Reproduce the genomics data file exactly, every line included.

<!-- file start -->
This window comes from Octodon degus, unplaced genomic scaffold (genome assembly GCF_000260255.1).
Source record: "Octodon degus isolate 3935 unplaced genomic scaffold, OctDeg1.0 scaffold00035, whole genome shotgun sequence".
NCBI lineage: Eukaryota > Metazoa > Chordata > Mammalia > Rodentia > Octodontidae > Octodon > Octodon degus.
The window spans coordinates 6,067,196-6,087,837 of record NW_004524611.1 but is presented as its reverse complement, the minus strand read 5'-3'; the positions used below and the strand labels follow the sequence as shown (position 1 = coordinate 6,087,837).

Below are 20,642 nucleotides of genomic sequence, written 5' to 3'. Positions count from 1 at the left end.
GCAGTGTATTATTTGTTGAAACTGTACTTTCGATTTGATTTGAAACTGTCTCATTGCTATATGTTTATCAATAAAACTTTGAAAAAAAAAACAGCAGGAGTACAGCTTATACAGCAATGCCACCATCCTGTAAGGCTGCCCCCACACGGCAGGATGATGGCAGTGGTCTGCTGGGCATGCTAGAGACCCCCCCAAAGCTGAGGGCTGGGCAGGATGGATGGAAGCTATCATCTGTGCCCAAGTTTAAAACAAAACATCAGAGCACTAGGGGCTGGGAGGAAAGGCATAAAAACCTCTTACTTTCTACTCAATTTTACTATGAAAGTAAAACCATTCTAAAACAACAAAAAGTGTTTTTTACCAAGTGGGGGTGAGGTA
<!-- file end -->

This window comes from Octodon degus, unplaced genomic scaffold (genome assembly GCF_000260255.1).
Source record: "Octodon degus isolate 3935 unplaced genomic scaffold, OctDeg1.0 scaffold00035, whole genome shotgun sequence".
NCBI lineage: Eukaryota > Metazoa > Chordata > Mammalia > Rodentia > Octodontidae > Octodon > Octodon degus.
The window spans coordinates 6,067,196-6,087,837 of record NW_004524611.1 but is presented as its reverse complement, the minus strand read 5'-3'; the positions used below and the strand labels follow the sequence as shown (position 1 = coordinate 6,087,837).

Below are 20,642 nucleotides of genomic sequence, written 5' to 3'. Positions count from 1 at the left end.
GCAGTGTATTATTTGTTGAAACTGTACTTTCGATTTGATTTGAAACTGTCTCATTGCTATATGTTTATCAATAAAACTTTGAAAAAAAAAACAGCAGGAGTACAGCTTATACAGCAATGCCACCATCCTGTAAGGCTGCCCCCACACGGCAGGATGATGGCAGTGGTCTGCTGGGCATGCTAGAGACCCCCCCAAAGCTGAGGGCTGGGCAGGATGGATGGAAGCTATCATCTGTGCCCAAGTTTAAAACAAAACATCAGAGCACTAGGGGCTGGGAGGAAAGGCATAAAAACCTCTTACTTTCTACTCAATTTTACTATGAAAGTAAAACCATTCTAAAACAACAAAAAGTGTTTTTTACCAAGTGGGGGTGAGGTA